Ummm, how can I say this nicely?
Let’s just put this into context. I buy a lot of self-published books. I buy a lot of small-publisher books. And I buy the big pubs too. I’m OK paying $7.99, even $8.99 or (cringe) $9.99 for the Kindle version of a book from a big publisher whose track record is proven, and for either an author I know, or someone I don’t but who has 1000+ reviews on Amazon and still has an average of 4.5 stars.
You’ve gotta be J.K. Effing Rowling to get $12.99 for a Kindle book out of me.
If you don’t have a publisher behind you, (which I’m THOROUGHLY OK with,) I’m sorry, but you’ve got to prove to me that you’re worth my time and money before I’m going to take a chance. Why? Because there are a million more out there I could be enjoying.
Did you hire an editor? Good for you! Was it someone who just hung a virtual shingle or someone respected in the industry? How am I to know until I read the final product? Am I going to be pissed that I spent my money on your book which, after the sample I read and was happy with, slowed to a crawl and bored me to tears?
If I spent $.99 on it, no I won’t be too upset. If I spent $4.99? Hell yes!
So that brings me back around to the title of this post.
I didn’t spend that $4.99 on your book and I won’t. Quite frankly because I DO buy self published books. All the time. I know exactly what a gamble I’m taking. I know that I might find a jewel for a steal, or I might find a totally frustrating waste of my time.
This isn’t prejudice against anything at all. It’s my experience of reality.
Yes I’m more likely to take a chance on a unknown from a publisher I recognize. They’ve got a team behind them that’s proven their worth and their discretion in choosing books that I won’t regret paying for.
Your fifteen Amazon reviews (eight of which are from people who have no other reviews on there,) aren’t enough to convince me that you’re worth my time and money.
YOU need to prove it to me. By offering me your product at a price I’m willing to pay for a total gamble.
Now your second book, when the first has done so well and gotten a lot more reviews and earned you cred’, we can talk about $4. (Though honestly, why you wouldn’t go with $2.99 like every other sensible person, I can’t imagine.) Otherwise? You’re totally costing yourself sales, and you’ve lost my respect as well. Because I’m questioning your business sense now. Which makes me wonder if you know what your audience wants at all. Which means I didn’t buy your book.
So was that higher price really worth whatever intangible you got out of it? Because it’s losing you sales.
What about you? Does the publisher (or not) affect the price you’re willing to pay? Is your price ceiling the same no matter what? Do you even notice before you buy?
Agree with Leah on this. I’ll pay 99¢ for an ebook by an author I’ve never read before if it sounds good. I might pay $2.99 for their next book if I liked the first – maybe a bit more if I REALLY liked it and it is a 200,000 word tome. Before ebooks, I introduced myself to new writers by borrowing books from the library. If I liked them, I’d buy others by the same author. Until readers know your work, you need to lower their risk. Pricing a first ebook at anything more than $2.99 (and that’s pushing it) is like putting a sign in a store window that says “Better bargains next door.”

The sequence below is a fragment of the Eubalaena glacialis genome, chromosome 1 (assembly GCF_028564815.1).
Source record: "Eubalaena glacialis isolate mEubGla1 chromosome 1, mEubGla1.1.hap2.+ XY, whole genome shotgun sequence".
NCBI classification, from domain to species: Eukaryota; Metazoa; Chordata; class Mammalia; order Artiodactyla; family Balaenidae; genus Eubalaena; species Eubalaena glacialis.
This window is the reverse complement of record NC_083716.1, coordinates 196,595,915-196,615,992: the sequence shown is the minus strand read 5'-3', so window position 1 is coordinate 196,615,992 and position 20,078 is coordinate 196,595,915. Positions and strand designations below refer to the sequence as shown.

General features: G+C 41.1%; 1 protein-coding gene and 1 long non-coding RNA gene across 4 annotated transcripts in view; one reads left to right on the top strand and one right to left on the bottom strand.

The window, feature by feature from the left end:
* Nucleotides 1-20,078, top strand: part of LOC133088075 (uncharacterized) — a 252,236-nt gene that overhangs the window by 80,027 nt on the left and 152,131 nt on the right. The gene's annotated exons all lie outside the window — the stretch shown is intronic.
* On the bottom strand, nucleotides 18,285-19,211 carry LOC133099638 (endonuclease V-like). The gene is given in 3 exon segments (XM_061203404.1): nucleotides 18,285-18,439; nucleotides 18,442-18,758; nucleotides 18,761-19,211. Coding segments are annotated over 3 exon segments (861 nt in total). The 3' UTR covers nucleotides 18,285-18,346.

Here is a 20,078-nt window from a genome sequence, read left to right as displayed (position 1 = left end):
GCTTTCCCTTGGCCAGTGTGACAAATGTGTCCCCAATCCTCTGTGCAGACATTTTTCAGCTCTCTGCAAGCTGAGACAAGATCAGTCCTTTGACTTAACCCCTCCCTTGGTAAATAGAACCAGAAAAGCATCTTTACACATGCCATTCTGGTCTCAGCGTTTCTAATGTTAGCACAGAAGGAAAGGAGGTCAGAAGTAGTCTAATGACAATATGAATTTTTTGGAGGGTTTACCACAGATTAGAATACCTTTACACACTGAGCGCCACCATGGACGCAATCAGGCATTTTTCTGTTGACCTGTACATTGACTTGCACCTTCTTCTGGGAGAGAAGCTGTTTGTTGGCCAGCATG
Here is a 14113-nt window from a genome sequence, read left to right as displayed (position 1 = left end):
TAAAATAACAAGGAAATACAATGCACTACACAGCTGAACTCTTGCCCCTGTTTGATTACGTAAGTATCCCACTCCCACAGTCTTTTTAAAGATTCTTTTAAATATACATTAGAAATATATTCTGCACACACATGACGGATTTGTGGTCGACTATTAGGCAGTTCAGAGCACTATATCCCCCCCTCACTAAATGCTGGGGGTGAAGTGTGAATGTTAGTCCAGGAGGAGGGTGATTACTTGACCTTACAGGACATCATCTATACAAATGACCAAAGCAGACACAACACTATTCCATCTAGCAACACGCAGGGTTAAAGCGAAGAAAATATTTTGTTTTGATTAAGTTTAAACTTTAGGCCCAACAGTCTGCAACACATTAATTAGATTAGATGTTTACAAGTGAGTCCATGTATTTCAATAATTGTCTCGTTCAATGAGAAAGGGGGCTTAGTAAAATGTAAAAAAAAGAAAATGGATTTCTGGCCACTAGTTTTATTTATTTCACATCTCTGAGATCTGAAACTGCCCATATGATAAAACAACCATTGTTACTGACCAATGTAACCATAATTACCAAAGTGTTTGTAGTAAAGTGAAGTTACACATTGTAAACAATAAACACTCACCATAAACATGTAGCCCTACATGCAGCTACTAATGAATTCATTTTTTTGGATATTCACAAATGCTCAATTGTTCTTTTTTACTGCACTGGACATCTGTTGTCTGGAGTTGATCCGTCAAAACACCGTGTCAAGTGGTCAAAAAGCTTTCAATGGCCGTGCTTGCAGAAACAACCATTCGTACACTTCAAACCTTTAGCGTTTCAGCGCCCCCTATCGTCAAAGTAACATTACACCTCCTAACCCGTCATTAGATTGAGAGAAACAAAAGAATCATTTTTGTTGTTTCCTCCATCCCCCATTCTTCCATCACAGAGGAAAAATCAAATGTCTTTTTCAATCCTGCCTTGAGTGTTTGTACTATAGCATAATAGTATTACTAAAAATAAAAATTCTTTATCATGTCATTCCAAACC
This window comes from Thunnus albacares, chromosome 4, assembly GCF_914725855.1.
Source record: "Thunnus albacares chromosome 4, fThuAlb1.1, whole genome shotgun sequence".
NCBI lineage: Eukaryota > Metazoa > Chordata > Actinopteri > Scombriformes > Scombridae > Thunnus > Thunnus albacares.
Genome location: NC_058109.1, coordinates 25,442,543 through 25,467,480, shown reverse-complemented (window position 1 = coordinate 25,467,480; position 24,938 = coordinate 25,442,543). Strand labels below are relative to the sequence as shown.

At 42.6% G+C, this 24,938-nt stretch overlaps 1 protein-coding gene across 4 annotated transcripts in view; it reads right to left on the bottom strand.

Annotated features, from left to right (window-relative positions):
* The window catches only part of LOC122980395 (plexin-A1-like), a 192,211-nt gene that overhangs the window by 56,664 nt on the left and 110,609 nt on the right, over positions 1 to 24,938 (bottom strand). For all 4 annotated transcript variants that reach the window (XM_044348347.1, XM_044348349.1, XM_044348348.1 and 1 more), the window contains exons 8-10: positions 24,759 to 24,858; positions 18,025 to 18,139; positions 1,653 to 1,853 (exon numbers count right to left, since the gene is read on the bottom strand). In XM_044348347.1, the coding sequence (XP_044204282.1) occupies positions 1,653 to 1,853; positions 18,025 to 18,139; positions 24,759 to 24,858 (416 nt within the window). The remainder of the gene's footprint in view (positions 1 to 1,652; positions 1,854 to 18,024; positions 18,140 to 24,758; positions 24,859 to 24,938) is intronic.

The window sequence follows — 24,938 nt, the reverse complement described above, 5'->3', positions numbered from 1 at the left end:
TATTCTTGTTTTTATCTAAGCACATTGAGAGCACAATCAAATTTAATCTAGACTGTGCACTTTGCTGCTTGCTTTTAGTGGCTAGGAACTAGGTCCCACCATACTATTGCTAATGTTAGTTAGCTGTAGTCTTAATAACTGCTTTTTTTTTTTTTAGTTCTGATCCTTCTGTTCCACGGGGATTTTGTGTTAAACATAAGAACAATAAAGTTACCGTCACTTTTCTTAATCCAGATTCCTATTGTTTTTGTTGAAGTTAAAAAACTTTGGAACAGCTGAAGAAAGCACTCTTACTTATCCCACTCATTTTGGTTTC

DL Morrese recently posted..Book Review – Gideon’s Sword by Preston & Child
Exactly! “Better bargains next door.”
That’s a great point. It’s not that readers had no cheap/free options before e-books and now we’re getting spoiled. Before that we just went to the library or the used book store.
I live in a small rural town and the sff selection at the library sucks, but I’ve discovered a bunch of my favorite authors at used book stores. I put together all but three of the (then) eleven Wheel of Time books between the various local stores that sell used books.
Leah Petersen recently posted..RELEASE DAY!!!!! The Prodigal’s Foole by RB Wood
Yeah, I think if you want to price yourself high (which I do)…. $2.99.
Pricing oneself at $0.99 feels like undervaluing one’s work almost. Some people write books in a few months so I get that $0.99 is appropriate. But my book is going to take 2+ years after several rewrites. A $0.99 book it is not. *snob*
I remember a fairly recent conversation on Goodreads where a gentleman was raising awareness of his wife’s debut novel. It had great reviews, and even a review on a well-respected website. Unfortunately the price was in the double digits, well about $12.99. The lady was a debut author who no one had ever heard of. The reasoning behind the price was that, with the amount of work the author had put into the story, anything less would be selling herself short. A number of us tried to get him to see that people simply wouldn’t spend that amount for the book, but he was impervious. He and his lady wife had made up their mind and that was that.
He was perfectly polite at all times, but utterly determined that his wife had made the right decision in pricing her work so high. It really was sad because, as I said, it seemed to be a good book. It wasn’t my kind of thing – a LONG epic saga set in Asia (China, I believe, but definitely Asia) – otherwise I might have given it a try, if I could have afforded it. But that would only have been because the gentleman was obviously very proud of his wife, while being very polite, and the one excellent, TRULY excellent review it received from this other venue (which I also can’t now remember). But it wasn’t my kind of thing and I couldn’t have afforded it anyway. Really sad.
Yeah, I think the “it’s worth x” is a different argument. Unfortunately, the law of the marketplace is as true here as everywhere:
It’s worth what someone will pay for it.